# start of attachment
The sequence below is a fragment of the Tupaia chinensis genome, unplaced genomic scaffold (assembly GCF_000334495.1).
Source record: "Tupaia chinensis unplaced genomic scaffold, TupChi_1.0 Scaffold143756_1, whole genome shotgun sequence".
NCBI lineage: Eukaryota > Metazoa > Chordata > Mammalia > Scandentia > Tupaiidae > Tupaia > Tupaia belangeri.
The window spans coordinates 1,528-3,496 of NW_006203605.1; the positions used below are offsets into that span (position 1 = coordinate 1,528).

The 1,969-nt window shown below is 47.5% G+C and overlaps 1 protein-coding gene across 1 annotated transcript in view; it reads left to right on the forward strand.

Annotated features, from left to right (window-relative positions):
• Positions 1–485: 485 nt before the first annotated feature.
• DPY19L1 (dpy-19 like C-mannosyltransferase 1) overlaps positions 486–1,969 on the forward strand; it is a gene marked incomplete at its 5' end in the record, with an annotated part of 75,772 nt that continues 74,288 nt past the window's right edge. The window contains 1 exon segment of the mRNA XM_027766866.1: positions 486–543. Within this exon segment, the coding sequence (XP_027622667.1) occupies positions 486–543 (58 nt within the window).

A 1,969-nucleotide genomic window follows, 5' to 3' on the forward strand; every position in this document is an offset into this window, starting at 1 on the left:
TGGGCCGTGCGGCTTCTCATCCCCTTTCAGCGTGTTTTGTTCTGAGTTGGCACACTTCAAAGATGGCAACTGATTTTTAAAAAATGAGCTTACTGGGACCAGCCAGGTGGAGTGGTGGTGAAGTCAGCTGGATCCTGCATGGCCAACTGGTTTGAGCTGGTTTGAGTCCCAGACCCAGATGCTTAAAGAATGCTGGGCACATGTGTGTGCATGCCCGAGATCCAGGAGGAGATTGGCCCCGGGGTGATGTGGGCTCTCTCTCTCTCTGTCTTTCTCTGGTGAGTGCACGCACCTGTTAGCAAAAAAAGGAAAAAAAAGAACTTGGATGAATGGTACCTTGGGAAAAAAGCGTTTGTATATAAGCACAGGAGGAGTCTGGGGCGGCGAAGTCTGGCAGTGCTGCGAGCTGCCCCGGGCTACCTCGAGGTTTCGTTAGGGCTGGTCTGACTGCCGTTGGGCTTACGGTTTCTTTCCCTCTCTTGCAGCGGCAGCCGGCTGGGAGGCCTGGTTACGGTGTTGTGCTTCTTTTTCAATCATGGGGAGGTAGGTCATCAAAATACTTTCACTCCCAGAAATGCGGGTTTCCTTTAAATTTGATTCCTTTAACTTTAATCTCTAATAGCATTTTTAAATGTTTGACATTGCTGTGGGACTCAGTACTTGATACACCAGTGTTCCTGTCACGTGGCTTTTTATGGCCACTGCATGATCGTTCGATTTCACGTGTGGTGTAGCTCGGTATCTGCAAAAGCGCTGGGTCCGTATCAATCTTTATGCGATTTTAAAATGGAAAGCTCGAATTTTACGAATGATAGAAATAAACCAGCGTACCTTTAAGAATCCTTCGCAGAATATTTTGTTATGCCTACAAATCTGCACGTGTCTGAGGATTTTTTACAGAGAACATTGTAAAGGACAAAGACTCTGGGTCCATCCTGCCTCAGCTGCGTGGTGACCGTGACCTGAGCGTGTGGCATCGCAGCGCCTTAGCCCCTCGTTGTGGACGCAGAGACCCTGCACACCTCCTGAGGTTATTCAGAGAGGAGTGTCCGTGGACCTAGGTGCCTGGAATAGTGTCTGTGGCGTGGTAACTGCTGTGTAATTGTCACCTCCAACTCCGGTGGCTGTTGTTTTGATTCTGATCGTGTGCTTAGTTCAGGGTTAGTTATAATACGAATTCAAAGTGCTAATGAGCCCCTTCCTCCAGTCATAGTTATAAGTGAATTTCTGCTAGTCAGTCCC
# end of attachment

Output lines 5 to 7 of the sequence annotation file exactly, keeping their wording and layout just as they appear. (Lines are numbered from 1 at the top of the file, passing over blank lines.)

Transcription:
The 1,969-nt window shown below is 47.5% G+C and overlaps 1 protein-coding gene across 1 annotated transcript in view; it reads left to right on the forward strand.

Annotated features, from left to right (window-relative positions):
• Positions 1–485: 485 nt before the first annotated feature.